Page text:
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Greek patients make progress in cancer battle

China Daily | Updated: 2020-02-06 09:44

Petri dishes are pictured. [Photo/Agencies]

Relaxation aids come alongside medical gains, but more needed, say advocates

ATHENS-Cancer patients undergoing chemotherapy at a day clinic in an Athens public hospital were offered a morale-boosting gift on Tuesday as World Cancer Day was observed across the globe.

The Nikos Kourkoulos Clinic was established as a result of a private donation and named after a Greek actor who died of cancer. The clinic, in central Athens, operates as a gift to the Greek public as part of the Agios Savvas Hospital, which treats cancer patients.

Under a pilot program launched by the Hellenic Cancer Society charity in cooperation with private donors, patients at the clinic were provided with MP3 players and the chance to listen to theater plays from the archive of national broadcaster ERT while receiving their treatment.

World Cancer Day provided an opportunity for cancer survivors, now assisting patients as volunteers at the clinic, and doctors to assess the progress made in the prevention and treatment of the disease. They also addressed the shortcomings.

"There is effort to improve the situation. Definitely things have changed, yes," Despina Georgopoulou, a breast cancer survivor and head of the volunteers department of the Hellenic Cancer Society, said on Tuesday.

Fifteen years after her diagnosis and therapy, she has witnessed advances in medication and the methods offered to treat cancer, as well as in other programs to help patients.

Initiatives such as the MP3 program and the entire day clinic are priceless, she said.

"Being in such an environment, undergoing your therapies is very important for the patient. It plays a significant role in his or her psychology," she said.

"I think that (listening to drama on radio) is like a light. When you are focusing there, you forget and this is very important. The goal of the book and the theater play is to help patients forget the pain," Georgopoulou said.

Pipina Drakopoulou, another breast cancer survivor and volunteer from the Hellenic Cancer Society, helped to set up a library at the clinic for patients and their families.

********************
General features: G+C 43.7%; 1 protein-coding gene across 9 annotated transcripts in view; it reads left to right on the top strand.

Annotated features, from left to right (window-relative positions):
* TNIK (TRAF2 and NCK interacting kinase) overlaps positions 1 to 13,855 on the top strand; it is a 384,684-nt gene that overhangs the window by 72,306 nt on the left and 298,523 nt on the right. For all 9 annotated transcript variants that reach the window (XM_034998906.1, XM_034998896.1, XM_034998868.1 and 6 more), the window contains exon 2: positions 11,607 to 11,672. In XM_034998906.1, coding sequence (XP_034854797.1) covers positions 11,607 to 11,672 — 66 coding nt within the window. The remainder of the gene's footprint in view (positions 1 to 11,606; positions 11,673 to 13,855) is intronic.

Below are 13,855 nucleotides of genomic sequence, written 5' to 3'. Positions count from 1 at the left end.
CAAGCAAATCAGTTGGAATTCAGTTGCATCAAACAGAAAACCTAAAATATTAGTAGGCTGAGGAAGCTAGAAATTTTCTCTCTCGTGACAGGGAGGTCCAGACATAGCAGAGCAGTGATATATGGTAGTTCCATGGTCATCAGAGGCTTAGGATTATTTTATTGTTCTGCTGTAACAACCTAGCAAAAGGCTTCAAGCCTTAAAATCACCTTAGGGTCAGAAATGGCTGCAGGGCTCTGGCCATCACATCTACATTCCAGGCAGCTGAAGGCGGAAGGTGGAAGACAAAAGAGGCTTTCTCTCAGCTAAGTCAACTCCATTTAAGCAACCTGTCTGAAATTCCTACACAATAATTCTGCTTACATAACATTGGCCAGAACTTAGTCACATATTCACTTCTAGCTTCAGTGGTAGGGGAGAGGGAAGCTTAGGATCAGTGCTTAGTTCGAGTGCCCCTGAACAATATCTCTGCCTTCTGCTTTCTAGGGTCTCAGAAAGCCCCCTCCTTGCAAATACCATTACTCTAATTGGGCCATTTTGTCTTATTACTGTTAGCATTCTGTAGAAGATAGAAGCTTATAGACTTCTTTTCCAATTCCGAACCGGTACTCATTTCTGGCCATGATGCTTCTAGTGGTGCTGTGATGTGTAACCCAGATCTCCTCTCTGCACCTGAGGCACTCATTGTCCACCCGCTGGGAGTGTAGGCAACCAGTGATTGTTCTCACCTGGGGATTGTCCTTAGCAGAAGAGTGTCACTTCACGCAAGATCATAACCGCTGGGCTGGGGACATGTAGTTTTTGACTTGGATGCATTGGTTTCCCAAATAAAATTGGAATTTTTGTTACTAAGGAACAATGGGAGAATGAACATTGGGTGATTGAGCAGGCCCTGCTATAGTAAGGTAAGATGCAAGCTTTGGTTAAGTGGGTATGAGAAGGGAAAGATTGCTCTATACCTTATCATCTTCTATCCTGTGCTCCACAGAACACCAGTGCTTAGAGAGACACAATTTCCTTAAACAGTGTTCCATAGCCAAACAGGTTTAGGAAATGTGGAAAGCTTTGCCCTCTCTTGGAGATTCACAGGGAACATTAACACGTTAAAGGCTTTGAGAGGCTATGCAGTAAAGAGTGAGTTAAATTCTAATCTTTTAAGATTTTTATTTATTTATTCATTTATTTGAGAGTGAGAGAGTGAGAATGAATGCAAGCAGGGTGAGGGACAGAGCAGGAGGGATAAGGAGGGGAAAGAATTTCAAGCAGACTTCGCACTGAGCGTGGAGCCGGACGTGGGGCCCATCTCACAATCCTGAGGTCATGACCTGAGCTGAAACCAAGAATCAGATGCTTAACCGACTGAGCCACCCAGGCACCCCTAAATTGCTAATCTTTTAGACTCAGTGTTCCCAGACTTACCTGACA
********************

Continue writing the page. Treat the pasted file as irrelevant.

"There is communication. You know it is the most significant thing for the patient when they hear, 'I have been through this, and now I am OK and I can contribute to my family and society'," she said.

Drakopoulou was diagnosed in 2013. Thanks to early detection, she didn't have to go through chemotherapy.

She has since urged people not to miss checkups. Thousands of free mammograms are performed every year across Greece under another initiative of the cancer society in collaboration with the public and private sectors.

Role of prevention

Greek Prime Minister Kyriakos Mitsotakis, in a televised statement for the day, said:"Cancer has one big enemy: Prevention. A field in which our country, unfortunately, performs poorly, even though prevention and early diagnosis saves lives. The government and I consider prevention a top priority."

Cancer is one of the leading causes of deaths in Greece, as in many countries. About 27 percent of Greeks die of cancer, according to the Hellenic Society of Medical Oncology.

However, 35 percent of cases could be prevented through changes in behavior, like quitting smoking, taking up exercise and eating a healthy, balanced diet, the Hellenic Cancer Federation said.

Nine out of 10 Greeks know a cancer patient and 54 percent say they are concerned about cancer, according to a survey conducted last month by local polling firm Kappa Research and presented on Monday during a conference by the Hellenic Cancer Society.

Respondents in the survey identified the problems cited by doctors and patients on Tuesday, calling for improved healthcare services, support of research and financial aid for patients.


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